I talk to potential Sugar customers every day. One of the most common questions I get is “Can Sugar Do X?”, where “X” is a particular requirement. To this question, the answer is always “Yes”. It may not be a good idea to have Sugar do “X” or it may be too expensive to have Sugar do “X”, but Sugar can always be made to do it.
If you put Sugar on your own server, it’s an open source application with zero limitations on what you can do with it. You can modify the core code, and you have direct access to the database tables. If you’re in Sugar on-demand, Sugar has an extremely rich extensions framework, and Sugar publishes a comprehensive developer’s guide for its customers. Sugar Customers may change application appearance and behavior; streamline and automate processes; take actions in records across the application, all with powerful logic hooks and web services to and from external applications.
The sky really is the limit.
This is not to say that you have to be a programmer to run Sugar. Sugar’s admin studio tools are more robust than ever. Sales and Marketing users as system administrators have the ability to create reports, fields, workflows, change layouts, dashboards, etc. without any technical expertise. Depending on your company’s requirement’s, Sugar out-of-the-box may work just fine.
With that being said, “Can Sugar do this?” Is not the right question to ask. The right question(s) to ask are:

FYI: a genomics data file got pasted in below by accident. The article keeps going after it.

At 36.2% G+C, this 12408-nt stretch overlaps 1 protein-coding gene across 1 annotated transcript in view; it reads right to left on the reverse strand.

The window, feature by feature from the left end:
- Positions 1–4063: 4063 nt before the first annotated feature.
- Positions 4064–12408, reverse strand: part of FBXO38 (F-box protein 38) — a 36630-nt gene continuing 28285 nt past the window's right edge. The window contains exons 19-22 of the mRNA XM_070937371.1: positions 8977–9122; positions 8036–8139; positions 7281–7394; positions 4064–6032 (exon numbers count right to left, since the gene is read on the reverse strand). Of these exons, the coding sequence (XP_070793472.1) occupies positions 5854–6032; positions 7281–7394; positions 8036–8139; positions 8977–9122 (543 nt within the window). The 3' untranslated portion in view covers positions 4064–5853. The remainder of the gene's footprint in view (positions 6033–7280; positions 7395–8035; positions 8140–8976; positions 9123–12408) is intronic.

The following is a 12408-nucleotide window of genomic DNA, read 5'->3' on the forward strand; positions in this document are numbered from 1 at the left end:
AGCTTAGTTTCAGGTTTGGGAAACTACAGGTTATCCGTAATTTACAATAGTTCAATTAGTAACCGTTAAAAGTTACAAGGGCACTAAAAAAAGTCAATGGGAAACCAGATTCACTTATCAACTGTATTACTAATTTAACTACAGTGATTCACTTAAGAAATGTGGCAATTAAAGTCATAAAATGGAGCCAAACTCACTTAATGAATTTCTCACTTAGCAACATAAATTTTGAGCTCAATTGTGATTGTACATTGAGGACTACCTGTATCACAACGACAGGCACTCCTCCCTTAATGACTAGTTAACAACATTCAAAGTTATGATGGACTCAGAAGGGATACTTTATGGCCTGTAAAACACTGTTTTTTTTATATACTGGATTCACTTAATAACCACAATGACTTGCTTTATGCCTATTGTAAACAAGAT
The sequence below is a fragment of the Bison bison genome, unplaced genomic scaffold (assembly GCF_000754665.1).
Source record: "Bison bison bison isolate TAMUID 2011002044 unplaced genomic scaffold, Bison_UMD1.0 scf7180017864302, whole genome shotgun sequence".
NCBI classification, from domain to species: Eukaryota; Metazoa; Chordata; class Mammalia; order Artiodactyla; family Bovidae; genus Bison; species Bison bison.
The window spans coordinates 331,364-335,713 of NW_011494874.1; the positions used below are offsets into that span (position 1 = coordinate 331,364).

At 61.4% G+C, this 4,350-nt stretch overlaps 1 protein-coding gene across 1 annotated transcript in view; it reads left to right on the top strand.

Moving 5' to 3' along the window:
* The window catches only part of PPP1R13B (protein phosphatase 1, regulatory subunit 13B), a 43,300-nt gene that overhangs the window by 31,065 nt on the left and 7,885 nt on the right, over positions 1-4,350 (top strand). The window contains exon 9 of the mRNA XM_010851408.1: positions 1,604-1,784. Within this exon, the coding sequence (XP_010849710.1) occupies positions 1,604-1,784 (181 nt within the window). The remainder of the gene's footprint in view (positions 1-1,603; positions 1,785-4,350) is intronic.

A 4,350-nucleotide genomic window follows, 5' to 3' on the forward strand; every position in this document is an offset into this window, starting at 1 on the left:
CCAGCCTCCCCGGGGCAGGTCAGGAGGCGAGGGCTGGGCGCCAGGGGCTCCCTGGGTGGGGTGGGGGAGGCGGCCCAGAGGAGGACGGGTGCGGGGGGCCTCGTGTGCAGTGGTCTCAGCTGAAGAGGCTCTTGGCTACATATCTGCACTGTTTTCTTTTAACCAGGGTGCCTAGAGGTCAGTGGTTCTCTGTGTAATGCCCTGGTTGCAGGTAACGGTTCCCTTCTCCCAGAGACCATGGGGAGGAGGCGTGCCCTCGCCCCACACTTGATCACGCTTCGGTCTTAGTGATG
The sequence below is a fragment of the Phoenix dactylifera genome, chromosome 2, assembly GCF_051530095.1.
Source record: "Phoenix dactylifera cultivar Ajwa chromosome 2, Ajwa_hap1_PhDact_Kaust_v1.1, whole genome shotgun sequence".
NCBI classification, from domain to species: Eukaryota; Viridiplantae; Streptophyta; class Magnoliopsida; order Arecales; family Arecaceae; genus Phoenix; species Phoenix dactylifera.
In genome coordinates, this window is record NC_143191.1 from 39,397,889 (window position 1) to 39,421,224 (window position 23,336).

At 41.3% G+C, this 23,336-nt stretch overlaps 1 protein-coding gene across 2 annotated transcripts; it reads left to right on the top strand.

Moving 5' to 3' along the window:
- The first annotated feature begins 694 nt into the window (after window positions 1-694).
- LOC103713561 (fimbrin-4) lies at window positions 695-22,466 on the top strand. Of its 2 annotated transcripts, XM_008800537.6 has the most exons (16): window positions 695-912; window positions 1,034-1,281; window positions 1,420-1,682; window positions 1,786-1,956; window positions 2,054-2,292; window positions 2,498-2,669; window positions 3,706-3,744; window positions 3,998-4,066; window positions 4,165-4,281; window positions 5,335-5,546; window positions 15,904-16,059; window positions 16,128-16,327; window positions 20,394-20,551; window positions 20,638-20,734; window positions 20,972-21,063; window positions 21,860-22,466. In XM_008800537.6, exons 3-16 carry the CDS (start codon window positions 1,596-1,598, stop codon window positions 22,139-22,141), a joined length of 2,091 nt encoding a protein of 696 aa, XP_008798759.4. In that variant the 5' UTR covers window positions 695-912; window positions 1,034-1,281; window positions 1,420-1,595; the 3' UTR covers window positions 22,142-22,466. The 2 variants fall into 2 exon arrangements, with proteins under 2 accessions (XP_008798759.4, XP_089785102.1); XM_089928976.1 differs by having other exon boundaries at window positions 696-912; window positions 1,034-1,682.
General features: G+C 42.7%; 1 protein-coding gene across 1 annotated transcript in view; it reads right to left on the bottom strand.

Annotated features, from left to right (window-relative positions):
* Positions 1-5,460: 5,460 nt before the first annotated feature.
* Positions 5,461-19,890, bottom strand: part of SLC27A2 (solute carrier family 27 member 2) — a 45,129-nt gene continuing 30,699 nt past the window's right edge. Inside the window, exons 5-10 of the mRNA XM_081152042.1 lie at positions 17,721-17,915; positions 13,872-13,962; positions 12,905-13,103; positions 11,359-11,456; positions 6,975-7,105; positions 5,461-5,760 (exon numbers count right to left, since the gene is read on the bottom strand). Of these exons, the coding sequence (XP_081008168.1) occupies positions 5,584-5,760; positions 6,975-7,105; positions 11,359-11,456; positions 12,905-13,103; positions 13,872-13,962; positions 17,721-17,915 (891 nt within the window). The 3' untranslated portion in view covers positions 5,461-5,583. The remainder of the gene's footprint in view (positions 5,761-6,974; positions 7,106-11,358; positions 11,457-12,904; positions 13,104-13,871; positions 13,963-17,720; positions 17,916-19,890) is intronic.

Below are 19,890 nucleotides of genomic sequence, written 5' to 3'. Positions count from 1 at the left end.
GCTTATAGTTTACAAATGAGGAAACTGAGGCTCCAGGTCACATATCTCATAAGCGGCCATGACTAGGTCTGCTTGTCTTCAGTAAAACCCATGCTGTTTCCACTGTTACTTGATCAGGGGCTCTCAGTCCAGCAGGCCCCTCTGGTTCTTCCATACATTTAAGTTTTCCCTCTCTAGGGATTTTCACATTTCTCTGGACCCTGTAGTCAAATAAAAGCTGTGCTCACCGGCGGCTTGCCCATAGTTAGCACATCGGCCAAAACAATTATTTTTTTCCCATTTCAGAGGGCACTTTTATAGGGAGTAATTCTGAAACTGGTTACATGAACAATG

• Can a regular user do this in Sugar out-of-the-box?
• If it’s custom, how much is it going to cost?
• If it costs x, What’s the ROI? Is it worth it?
• Can Sugar solve my pain points and fit within my business model?
If it costs $50,000 to automate a process that you forecast will close 100 more opportunities at $5,000 per opportunity ($500,000 in revenue), then of course it’s worth it. If it costs $50,000 to automate your support staff and retain 20% more customers with an additional $250,000 in revenue, this is also worth it.
If it costs $50,000 to integrate a proprietary application with SugarCRM, but you’re not exactly sure how many more deals you will close because of it, then it might not be worth it. A lot of companies get stuck in the habit of integrating or customizing for the sake of doing so, and when you fall into that trap, it’s almost never worth it.
The question is not what Sugar can do, it’s how it gets done and for how much (if any cost at all), and if it’s worth it. In addition, the “Can Sugar do this?” questions also arise when companies are comparing multiple CRMs, and vendors tend to get in a feature battle. This is not good for the customer, because the vendors and the businesses stop focusing on the pain points, and the ROI of the company involved, and are more interested in selling against a competitor (or buying against a competitor). The customer is now second fiddle. Both parties need to be focused on the business pain points for it to be successful.
Instead of asking “Can Sugar do this?” Make sure to associate costs with an ROI, focus on your business more than the bells and whistles, and be sure to ask the right questions. Sugar can do anything. Well, it won’t start your car YET, but we’re working on that.